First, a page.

Targeting dysregulated RNA processing in Cancer: From the bench to the bedside

Katherine Borden
Université de Montréal, Inst. for Research in Immunology & Cancer
Monday, December 10, 2018 - 3:00pm
Davenport Seminar Room, Chemistry Department, 80 St. George St.
Special Seminar
The central dogma of molecular biology has been the transfer of genetic information from DNA, by way of an RNA intermediary, to protein. Traditionally, proteins are considered the actors in the cell, carrying out a wide variety of biochemical activities required for cell life. Cancer cells are often considered to arise because of mutations to the genome which lead to aberrant or even absent protein effectors and subsequently, dysregulated cell growth. However, things appear more complicated then these models would suggest. For instance, the RNA intermediary was initially considered a simple message, passed from the home of the DNA, the cell nucleus, to the cytoplasm, where this message was translated into protein. However, measures of the genome (the DNA content of the cell), the transcriptome (all the RNA messengers) and the proteome (all proteins in the cell) indicate large disconnects whereby the transcriptome does not always predict the proteome. This leads to the essential questions: why don’t they agree and how does this discordance arise? It seems that there must be forces and mechanism in place, a sort of genetic dark matter, to explain these observations. My laboratory has been studying the mechanisms that drive these pathways. In essence, these mechanisms modulate levels, modifications and ultimately activity to distort the message originally sent by the DNA. This can be for the good, to respond to environmental stresses but many of these mechanisms are also co-opted by cancer cells for their own nefarious purposes. We use biophysics, NMR, cell biology methods to study these processes and have identified pharmacological means to target these in cancer patients leading to several early stage clinical trials and remissions in patients. We have also identified a new form of multi-drug resistance in these cells, inducible drug glucuronidation and have used NMR based fragment screening to identify means to overcome this.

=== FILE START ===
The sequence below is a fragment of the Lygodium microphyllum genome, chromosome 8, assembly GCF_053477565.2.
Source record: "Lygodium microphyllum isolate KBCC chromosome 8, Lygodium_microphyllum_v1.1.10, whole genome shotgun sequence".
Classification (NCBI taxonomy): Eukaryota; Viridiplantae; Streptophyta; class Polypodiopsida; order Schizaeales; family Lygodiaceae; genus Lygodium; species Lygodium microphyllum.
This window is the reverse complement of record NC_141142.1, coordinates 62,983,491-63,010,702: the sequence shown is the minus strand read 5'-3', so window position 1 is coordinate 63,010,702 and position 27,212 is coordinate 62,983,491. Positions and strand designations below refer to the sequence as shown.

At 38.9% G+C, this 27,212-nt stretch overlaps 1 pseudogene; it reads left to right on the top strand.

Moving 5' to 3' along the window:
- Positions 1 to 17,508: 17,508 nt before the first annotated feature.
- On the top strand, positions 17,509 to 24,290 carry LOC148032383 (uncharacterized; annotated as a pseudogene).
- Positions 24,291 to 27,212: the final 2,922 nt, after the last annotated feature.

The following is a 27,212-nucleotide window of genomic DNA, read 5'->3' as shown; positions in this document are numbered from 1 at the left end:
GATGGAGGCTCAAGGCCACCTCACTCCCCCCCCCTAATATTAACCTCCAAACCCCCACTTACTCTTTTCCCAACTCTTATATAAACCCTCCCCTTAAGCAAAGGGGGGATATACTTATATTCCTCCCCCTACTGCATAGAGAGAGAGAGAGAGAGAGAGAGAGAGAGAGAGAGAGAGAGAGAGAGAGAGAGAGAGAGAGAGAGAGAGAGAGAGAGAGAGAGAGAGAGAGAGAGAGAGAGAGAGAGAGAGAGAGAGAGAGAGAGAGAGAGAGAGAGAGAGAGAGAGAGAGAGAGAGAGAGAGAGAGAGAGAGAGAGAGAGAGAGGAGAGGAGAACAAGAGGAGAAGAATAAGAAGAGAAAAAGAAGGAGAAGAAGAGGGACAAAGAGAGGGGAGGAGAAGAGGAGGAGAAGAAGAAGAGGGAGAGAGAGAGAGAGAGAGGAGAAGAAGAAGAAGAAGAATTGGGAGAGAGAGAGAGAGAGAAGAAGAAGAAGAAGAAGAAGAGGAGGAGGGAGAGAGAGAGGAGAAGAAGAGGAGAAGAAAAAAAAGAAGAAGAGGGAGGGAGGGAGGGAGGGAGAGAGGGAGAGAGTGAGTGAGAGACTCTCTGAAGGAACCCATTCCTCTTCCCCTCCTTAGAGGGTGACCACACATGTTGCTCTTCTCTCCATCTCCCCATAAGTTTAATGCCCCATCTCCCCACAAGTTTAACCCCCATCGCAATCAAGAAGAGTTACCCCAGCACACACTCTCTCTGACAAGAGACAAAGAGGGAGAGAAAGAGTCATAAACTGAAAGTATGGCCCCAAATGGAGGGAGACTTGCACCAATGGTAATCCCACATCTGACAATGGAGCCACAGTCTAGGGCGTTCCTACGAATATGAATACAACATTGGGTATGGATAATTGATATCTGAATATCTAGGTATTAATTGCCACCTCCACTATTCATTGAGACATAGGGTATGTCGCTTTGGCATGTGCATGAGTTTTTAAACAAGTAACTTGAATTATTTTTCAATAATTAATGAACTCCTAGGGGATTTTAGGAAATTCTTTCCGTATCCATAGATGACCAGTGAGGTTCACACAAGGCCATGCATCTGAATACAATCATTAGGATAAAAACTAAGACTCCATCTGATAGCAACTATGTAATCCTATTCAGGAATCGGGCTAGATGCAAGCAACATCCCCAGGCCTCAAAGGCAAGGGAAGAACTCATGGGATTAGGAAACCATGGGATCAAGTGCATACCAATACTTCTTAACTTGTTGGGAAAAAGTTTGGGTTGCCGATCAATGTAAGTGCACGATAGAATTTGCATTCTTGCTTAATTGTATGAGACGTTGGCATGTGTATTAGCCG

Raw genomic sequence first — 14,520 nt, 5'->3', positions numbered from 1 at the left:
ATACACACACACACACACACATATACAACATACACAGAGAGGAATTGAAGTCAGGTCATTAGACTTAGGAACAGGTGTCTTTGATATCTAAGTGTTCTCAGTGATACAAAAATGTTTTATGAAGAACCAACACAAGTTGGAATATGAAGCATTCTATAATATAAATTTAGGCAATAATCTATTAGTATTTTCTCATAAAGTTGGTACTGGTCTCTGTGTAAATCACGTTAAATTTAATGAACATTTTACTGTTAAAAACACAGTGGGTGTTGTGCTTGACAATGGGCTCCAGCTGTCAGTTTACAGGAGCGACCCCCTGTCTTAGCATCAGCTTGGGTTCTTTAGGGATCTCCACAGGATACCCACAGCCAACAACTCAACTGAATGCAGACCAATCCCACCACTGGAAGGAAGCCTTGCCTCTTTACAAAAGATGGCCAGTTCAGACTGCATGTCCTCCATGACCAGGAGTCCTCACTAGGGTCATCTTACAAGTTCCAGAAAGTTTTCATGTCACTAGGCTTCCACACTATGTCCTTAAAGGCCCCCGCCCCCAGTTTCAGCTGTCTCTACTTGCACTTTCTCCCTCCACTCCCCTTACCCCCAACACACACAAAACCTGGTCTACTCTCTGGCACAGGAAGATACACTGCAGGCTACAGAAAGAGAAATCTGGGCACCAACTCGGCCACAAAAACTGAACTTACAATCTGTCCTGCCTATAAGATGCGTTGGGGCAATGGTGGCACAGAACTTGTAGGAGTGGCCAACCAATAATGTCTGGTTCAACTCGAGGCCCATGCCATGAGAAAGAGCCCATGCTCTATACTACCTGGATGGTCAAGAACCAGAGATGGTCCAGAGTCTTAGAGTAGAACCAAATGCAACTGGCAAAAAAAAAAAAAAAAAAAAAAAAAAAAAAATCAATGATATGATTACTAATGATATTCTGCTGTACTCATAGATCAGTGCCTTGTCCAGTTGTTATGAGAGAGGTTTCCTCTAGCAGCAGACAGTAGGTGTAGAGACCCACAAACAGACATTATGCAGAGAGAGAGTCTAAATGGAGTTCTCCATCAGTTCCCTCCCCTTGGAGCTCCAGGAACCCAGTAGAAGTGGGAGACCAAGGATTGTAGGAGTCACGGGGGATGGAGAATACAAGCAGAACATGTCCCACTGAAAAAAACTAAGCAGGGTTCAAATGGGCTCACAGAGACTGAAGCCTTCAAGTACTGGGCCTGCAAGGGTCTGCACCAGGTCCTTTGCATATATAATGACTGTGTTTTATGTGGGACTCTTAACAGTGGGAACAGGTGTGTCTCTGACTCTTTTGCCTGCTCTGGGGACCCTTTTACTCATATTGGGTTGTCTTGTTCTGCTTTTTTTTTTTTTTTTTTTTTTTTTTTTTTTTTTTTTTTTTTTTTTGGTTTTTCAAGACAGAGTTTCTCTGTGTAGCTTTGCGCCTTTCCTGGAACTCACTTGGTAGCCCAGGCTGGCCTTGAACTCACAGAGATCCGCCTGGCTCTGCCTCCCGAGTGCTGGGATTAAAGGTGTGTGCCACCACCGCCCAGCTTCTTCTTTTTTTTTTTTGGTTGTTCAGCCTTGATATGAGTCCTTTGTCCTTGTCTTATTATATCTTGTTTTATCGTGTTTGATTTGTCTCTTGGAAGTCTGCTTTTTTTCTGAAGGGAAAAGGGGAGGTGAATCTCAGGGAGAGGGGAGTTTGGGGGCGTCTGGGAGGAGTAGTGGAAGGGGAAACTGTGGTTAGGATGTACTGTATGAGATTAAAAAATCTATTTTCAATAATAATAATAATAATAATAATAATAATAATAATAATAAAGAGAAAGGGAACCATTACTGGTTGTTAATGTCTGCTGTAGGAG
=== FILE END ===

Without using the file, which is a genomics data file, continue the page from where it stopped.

Andrew Woolley
Chemistry Department Seminar